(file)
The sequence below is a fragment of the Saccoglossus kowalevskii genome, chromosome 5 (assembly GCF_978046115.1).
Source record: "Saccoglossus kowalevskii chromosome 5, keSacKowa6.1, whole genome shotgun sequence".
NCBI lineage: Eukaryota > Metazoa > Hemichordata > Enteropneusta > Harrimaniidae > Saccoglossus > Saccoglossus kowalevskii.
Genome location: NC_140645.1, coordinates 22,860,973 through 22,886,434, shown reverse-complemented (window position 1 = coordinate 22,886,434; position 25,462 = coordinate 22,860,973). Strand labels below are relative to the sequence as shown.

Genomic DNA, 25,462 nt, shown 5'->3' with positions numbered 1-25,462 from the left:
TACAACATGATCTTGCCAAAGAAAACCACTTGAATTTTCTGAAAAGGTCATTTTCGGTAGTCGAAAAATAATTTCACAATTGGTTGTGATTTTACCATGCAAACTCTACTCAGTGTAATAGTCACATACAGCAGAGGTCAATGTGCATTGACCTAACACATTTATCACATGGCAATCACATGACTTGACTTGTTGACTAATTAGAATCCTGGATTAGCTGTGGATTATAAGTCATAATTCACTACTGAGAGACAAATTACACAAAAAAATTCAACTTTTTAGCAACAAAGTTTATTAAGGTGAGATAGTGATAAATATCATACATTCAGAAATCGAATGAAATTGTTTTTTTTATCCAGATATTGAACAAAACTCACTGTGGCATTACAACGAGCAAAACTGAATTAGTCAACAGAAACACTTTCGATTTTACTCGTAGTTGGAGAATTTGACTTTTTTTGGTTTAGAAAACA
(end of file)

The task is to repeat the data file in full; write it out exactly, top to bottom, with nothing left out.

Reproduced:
The sequence below is a fragment of the Saccoglossus kowalevskii genome, chromosome 5 (assembly GCF_978046115.1).
Source record: "Saccoglossus kowalevskii chromosome 5, keSacKowa6.1, whole genome shotgun sequence".
NCBI lineage: Eukaryota > Metazoa > Hemichordata > Enteropneusta > Harrimaniidae > Saccoglossus > Saccoglossus kowalevskii.
Genome location: NC_140645.1, coordinates 22,860,973 through 22,886,434, shown reverse-complemented (window position 1 = coordinate 22,886,434; position 25,462 = coordinate 22,860,973). Strand labels below are relative to the sequence as shown.

Genomic DNA, 25,462 nt, shown 5'->3' with positions numbered 1-25,462 from the left:
TACAACATGATCTTGCCAAAGAAAACCACTTGAATTTTCTGAAAAGGTCATTTTCGGTAGTCGAAAAATAATTTCACAATTGGTTGTGATTTTACCATGCAAACTCTACTCAGTGTAATAGTCACATACAGCAGAGGTCAATGTGCATTGACCTAACACATTTATCACATGGCAATCACATGACTTGACTTGTTGACTAATTAGAATCCTGGATTAGCTGTGGATTATAAGTCATAATTCACTACTGAGAGACAAATTACACAAAAAAATTCAACTTTTTAGCAACAAAGTTTATTAAGGTGAGATAGTGATAAATATCATACATTCAGAAATCGAATGAAATTGTTTTTTTTATCCAGATATTGAACAAAACTCACTGTGGCATTACAACGAGCAAAACTGAATTAGTCAACAGAAACACTTTCGATTTTACTCGTAGTTGGAGAATTTGACTTTTTTTGGTTTAGAAAACA